With this as the most plausible explanation, I began my research very simply — by looking at the two cards that sandwich this one, 1960 and 1962. Both the 1960 and 1962 cards have Hodges listed as a first baseman and nothing more. (As an aside, as much as I love the 1961 Hodges, the 1960 and 1962 issues of him may be among my least favorite cards. I hate nothing more than hatless closeups on baseball cards, and while the 1962 card likely required the absence of a hat due to Gil’s move to the Mets, there is no excuse for the lack of cap in the 1960 photo.)
My next step was to check the stats on Baseball Reference and see if he did indeed catch during the twilight of his career. Despite the 64 career games at catcher, including single game appearances as a backup in 1956 and 1958, Hodges played mostly first base in 1960, along with 10 starts at third base. In 1961, he was limited solely to first base. Was Topps’s error that they meant to write First Base-Third Base, but accidentally wrote catcher instead?
I did some more digging, coming up empty everywhere I turned. Finally, I thought of trying to track down a season preview in a Dodgers media guide or magazine, to see if there was any indicator of Hodges as a catcher.
As luck would have it, Sports Illustrated’s SI Vault had an online copy of the 1961 baseball preview from April 10, 1961. This is where the pieces fell into place and I discovered Topps had not made an error — they were just trying to get ahead of the ball when something seemed fairly certain, much like the 1974 switch of the San Diego Padres to the Washington National League team. In the team preview, after extolling the strengths of the Dodgers ballclub, SI hones in on its one weakness, noting:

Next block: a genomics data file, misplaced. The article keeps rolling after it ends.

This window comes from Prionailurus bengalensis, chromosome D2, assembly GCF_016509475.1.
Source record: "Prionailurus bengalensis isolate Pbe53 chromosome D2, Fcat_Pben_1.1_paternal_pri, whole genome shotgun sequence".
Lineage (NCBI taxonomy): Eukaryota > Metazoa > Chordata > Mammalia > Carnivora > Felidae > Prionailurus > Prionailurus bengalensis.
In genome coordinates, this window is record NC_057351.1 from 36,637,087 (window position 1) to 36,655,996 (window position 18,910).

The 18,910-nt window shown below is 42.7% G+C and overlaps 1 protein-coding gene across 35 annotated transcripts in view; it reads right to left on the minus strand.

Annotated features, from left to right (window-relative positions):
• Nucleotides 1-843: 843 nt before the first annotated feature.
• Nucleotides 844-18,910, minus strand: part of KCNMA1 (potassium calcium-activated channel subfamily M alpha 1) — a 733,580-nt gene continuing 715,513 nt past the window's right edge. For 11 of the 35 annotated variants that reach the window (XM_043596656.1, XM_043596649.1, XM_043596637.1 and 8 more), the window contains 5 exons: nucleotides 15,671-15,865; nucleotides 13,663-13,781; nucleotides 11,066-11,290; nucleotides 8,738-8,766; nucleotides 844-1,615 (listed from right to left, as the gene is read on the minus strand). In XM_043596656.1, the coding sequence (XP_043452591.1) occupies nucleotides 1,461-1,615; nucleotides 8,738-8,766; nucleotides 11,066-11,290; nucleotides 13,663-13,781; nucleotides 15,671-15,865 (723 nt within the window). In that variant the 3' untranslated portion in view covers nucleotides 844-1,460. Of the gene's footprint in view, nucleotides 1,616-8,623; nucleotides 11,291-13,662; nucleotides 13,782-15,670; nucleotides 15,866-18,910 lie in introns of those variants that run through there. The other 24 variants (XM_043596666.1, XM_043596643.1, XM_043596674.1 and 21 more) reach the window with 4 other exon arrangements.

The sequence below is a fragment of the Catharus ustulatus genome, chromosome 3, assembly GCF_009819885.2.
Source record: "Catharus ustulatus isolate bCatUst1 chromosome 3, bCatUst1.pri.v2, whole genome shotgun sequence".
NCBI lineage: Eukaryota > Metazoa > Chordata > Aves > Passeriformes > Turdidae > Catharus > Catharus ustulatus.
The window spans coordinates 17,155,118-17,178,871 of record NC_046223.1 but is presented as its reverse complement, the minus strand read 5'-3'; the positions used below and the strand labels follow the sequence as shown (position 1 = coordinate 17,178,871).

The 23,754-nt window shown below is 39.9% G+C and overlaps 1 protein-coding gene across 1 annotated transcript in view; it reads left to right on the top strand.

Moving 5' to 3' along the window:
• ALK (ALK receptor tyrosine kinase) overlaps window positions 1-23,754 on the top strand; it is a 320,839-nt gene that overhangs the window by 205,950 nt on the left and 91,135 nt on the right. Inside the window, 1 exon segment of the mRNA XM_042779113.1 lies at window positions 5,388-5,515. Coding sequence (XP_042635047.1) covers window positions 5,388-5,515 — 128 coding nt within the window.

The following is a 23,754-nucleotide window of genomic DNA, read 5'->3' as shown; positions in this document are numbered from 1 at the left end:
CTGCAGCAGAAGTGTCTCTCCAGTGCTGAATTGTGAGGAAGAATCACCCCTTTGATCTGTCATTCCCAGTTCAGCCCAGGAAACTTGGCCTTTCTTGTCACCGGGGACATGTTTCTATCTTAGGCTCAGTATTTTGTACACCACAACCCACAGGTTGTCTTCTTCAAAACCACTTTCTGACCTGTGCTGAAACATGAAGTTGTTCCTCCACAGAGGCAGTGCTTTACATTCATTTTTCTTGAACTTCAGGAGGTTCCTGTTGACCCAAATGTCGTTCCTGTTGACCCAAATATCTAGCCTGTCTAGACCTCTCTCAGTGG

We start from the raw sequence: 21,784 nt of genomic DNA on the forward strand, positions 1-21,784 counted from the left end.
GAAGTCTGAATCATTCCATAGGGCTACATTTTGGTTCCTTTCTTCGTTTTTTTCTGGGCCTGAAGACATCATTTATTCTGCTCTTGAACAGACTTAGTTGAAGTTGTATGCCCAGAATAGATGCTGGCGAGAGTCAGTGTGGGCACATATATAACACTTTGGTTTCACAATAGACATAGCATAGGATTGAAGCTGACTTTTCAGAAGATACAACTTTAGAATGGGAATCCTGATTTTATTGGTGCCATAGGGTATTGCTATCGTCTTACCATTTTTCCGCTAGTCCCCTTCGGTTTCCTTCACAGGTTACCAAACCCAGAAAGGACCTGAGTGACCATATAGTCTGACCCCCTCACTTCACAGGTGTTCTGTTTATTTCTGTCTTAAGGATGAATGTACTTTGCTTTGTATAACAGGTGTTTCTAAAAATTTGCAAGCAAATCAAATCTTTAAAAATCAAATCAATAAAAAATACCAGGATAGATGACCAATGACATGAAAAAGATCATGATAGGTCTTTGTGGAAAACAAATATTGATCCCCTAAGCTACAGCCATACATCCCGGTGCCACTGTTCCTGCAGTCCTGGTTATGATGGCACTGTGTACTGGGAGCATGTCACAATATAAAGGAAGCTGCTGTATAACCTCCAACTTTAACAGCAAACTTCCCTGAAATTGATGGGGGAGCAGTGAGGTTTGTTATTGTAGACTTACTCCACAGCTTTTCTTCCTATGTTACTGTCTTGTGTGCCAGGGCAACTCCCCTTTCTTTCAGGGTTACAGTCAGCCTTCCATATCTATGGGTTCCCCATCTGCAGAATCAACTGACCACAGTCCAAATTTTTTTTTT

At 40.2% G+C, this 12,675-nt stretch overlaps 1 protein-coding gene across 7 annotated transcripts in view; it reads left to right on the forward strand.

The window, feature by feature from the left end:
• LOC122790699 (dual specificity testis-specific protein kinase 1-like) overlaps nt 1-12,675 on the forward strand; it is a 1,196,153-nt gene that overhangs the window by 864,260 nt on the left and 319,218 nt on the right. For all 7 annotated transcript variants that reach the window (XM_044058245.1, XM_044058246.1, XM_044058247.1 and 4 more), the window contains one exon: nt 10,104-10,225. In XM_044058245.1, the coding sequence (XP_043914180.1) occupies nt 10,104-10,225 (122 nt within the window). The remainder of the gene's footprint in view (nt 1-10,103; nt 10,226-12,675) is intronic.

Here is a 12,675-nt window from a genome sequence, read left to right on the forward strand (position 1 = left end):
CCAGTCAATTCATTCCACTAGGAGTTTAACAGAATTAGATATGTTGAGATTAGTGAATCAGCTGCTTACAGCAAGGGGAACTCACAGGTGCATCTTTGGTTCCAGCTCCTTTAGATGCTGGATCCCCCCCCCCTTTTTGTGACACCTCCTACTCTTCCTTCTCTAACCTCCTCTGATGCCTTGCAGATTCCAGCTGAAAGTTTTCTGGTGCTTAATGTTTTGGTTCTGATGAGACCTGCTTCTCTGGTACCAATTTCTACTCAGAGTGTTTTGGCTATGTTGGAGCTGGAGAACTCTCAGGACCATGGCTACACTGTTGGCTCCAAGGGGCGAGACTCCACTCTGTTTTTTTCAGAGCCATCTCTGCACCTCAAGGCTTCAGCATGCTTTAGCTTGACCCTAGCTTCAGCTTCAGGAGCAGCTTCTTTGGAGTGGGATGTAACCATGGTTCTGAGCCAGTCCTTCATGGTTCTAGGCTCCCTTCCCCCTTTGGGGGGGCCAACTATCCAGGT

Truly, the only weak spot on this team is the catching. John Roseboro does not have it, defensively or with the bat. Norm Sherry may have the equipment; he doesn’t have the experience. Manager Walter Alston has tried Gil Hodges as a catcher in spring training, and Hodges, a thorough pro, looks good. His bat would be a big help, and his arm, too.
This is the only reference to Hodges catching in 1961 that I could find. Having been printed in early April, Hodges must have been so convincing in the role of catcher that the folks at Topps believed, either through their own analysis or having received word from a team official, that Hodges was going to catch that season. But something must have happened between the publication of the April 10 edition of the magazine and Opening Day on April 11, because Gil never donned his catching gear that season. It must have been Roseboro’s hot start — despite Sports Illustrated’s assertion that he did “not have it,” the Dodgers starting catcher got off to a torrid start in April, hitting .256 with a .396 on base percentage and slugging .513. In fact, Roseboro would end up leading the team in home runs that season with 18. Further cementing Hodges’s permanence at first base, backup catcher Norm Sherry also made the most of his opportunities, hitting .286 with a .348 OBP and .541 slugging percentage over the months of April and May.
So, it turns out Hodges never caught in 1960 or 1961, but this card was no error. It was simply a detail I didn’t catch until the wording caught my eye after years of looking at the card. It’s an example of the beauty of baseball card collecting. One single card can provide years of enjoyment and turn up new delights each time you interact with it.